August 10: ST. LAWRENCE,
DEACON, AND MARTYR.
Patron Saint of Cooks, Chefs and Comedians. Short bio.
A Roman deacon, St. Lawrence died four days after Pope Sixtus II, during the persecution of Valerian (3rd century).
At the beginning of the month of August, 258, Emperor Valerian issued an imperial edict, commanding that all bishops, priests, and deacons should be immediately put to death. On 6 August, Pope Sixtus II was apprehended in one of the Roman catacombs, and as he was being led away to his death he comforted Lawrence, who wished to share his martyrdom, by saying that he would follow him in three days. He also instructed him to safeguard the material goods of the Church, which his responsibility as a deacon, aside from the distribution of alms to the poor.
St. Lawrence obeyed the Pope’s instructions and distributed the treasures to the Christians as alms and other important relics for safeguarding, including the Holy Chalice supposedly used by Our Lord during the Last Supper, which he sent to his parents in Huesca, Spain with a letter of inventory through a good Christian. The Holy Chalice is now venerated in the Cathedral of Valencia.
St. Ambrose recounts that when St. Lawrence was arrested by the prefect and called on to deliver up the property of the Church, he said pointing to a crowd of poor people, “Here are the true treasures of the Church.” The prefect was beaming mad that he sent his men to prepare a burning furnace in a gridiron (a frame of parallel bars or beams, typically in two sets forming a grid, in particular) with coals beneath it and had St. Lawrence’s body placed on it. According to a legend, after having suffered all the scorching pain, St. Lawrence uttered his famous merry remark to his torturers: “I’m well-done on this side. Turn me over.” For this reason, St. Lawrence is considered as the patron saint of cooks, chefs and comedians as well.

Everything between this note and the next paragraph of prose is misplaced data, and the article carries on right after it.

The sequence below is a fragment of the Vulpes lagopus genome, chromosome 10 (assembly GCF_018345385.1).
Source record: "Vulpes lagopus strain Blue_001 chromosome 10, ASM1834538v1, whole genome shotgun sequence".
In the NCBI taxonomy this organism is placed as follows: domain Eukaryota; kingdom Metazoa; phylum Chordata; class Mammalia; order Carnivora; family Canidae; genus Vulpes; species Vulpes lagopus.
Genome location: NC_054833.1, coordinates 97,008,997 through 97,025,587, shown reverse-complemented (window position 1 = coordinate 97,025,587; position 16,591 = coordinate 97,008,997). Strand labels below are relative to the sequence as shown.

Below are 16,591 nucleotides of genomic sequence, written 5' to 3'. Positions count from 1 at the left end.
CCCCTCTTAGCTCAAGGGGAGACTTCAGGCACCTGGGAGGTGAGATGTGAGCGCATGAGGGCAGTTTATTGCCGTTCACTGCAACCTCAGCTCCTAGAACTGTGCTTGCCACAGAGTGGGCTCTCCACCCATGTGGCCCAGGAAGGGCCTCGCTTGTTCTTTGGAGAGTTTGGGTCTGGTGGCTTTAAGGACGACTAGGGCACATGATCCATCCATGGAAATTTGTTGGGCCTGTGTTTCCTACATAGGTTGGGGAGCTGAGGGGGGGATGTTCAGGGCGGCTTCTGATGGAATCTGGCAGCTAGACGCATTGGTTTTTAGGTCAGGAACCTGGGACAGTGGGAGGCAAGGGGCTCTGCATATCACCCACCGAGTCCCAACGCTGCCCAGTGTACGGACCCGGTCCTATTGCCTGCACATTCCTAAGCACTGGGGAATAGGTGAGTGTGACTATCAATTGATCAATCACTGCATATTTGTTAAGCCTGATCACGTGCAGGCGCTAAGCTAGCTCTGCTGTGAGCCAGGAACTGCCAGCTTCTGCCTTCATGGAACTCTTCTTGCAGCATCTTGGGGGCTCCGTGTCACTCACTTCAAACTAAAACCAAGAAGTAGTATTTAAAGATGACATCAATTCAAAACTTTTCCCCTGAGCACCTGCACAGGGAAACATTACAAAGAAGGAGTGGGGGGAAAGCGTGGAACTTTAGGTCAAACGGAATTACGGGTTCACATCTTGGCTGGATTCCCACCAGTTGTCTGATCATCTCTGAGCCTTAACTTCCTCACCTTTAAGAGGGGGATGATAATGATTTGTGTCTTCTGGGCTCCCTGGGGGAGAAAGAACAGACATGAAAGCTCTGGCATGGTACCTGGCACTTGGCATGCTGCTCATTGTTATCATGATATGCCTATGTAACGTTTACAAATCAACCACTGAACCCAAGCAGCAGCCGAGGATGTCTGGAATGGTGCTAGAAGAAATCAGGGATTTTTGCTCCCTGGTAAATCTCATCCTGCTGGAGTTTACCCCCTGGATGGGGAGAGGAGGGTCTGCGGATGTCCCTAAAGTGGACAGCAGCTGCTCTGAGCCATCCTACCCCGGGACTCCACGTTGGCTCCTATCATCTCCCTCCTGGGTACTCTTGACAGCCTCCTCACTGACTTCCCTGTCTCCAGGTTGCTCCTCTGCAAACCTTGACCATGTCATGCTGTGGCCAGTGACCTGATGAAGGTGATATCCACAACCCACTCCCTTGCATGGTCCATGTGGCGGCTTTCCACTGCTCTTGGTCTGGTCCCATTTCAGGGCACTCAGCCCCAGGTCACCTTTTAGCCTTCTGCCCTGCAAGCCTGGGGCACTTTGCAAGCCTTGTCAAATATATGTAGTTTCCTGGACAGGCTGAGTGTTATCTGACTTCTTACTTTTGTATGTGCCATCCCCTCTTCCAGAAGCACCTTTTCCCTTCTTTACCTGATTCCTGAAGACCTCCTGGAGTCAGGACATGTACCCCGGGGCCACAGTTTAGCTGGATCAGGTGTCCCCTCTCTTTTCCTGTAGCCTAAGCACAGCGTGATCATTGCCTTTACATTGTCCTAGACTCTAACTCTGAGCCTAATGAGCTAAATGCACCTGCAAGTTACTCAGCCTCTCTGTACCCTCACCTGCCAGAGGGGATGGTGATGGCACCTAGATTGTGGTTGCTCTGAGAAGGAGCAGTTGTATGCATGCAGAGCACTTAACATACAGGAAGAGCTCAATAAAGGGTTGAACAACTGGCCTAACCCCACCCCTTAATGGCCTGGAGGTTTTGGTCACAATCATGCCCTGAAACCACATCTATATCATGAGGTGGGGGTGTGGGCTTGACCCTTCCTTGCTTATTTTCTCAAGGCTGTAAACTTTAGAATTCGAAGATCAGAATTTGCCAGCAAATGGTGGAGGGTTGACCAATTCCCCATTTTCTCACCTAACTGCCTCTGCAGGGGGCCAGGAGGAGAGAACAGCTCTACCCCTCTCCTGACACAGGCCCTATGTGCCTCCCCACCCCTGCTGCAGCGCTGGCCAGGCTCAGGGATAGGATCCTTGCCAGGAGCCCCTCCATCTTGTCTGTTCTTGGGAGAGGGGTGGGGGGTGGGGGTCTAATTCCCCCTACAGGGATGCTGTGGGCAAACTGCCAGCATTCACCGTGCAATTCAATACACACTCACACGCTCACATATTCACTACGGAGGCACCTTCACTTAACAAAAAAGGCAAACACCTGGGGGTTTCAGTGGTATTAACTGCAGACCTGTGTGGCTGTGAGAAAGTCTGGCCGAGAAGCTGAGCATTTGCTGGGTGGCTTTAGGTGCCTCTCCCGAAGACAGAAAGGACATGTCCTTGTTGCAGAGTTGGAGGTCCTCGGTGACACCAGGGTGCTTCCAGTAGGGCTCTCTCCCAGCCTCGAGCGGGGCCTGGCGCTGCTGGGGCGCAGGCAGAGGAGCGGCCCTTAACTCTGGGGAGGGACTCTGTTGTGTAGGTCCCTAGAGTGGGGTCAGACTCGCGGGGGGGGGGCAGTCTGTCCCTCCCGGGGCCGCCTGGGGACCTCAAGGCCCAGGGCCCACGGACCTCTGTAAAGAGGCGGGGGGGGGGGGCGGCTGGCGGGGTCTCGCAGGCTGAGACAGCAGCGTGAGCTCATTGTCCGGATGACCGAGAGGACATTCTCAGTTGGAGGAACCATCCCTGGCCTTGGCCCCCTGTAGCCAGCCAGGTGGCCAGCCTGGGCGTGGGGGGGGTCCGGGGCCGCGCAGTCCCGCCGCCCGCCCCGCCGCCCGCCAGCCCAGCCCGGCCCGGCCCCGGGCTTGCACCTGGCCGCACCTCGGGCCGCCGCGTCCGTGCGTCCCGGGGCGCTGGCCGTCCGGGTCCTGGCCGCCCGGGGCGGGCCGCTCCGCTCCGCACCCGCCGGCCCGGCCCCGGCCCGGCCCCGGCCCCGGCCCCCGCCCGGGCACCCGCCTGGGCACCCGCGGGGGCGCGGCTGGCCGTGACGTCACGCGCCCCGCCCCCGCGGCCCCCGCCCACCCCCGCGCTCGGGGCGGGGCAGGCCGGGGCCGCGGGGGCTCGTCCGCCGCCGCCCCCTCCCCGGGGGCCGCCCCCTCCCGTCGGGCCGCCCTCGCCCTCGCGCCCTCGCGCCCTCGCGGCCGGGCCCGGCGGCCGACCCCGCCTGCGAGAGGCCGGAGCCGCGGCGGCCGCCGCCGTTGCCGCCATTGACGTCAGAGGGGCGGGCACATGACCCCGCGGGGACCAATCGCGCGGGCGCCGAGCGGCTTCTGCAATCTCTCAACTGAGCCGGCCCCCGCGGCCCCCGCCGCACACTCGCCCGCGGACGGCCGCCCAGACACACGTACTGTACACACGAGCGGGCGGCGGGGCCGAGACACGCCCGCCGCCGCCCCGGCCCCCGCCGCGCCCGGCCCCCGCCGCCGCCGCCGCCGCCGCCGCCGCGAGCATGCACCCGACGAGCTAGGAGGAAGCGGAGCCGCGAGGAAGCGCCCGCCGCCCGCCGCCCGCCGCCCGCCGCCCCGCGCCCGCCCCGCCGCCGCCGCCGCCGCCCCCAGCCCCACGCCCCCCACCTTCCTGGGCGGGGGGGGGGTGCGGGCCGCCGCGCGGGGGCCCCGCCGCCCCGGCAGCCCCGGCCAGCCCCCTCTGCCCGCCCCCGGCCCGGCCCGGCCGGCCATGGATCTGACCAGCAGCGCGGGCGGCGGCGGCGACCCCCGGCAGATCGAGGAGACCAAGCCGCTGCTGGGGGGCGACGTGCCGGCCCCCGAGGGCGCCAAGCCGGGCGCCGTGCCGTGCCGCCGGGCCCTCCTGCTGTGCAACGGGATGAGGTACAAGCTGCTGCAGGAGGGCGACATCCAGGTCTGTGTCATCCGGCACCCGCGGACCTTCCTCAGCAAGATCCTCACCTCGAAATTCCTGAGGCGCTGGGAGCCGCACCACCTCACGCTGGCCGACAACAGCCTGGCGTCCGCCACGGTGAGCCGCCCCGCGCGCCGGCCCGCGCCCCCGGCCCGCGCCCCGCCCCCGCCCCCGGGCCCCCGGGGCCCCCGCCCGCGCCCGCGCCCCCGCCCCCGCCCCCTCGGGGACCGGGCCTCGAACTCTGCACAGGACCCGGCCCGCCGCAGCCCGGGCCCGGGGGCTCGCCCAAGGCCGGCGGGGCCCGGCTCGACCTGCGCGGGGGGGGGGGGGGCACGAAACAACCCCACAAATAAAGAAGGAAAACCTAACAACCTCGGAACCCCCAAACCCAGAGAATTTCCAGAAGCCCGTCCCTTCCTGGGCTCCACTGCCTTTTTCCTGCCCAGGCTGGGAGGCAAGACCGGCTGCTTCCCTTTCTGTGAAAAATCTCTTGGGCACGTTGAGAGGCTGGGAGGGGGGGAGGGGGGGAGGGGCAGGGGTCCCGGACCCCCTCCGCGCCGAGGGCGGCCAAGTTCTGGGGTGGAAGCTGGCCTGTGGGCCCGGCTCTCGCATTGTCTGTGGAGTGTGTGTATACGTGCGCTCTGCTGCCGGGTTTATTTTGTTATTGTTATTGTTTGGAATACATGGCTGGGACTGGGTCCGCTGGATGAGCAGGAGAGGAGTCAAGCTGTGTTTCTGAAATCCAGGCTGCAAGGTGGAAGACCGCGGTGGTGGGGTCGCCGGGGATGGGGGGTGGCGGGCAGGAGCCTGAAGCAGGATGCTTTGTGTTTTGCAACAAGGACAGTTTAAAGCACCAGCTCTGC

Dear friends, let us thank God for the heroic testimony of St. Lawrence’s faith, love and service for His Church even up to martyrdom. And while we ask God for the same dispositions and for all of us, in particular for our persecuted Christian brethren all over the world, let us not forget that for the majority of us, Christians, the martyrdom which God expects from each one of us is the joyful, hidden and heroic fulfillment of the little things of our ordinary duties of our Christian life for love of God and the good of all souls.
“O God, giver of that ardor of love for you, by which Saint Lawrence was outstandingly faithful in service and glorious in martyrdom, grant that we may love what he loved and put into practice what he taught.
(Opening prayer, Mass proper).”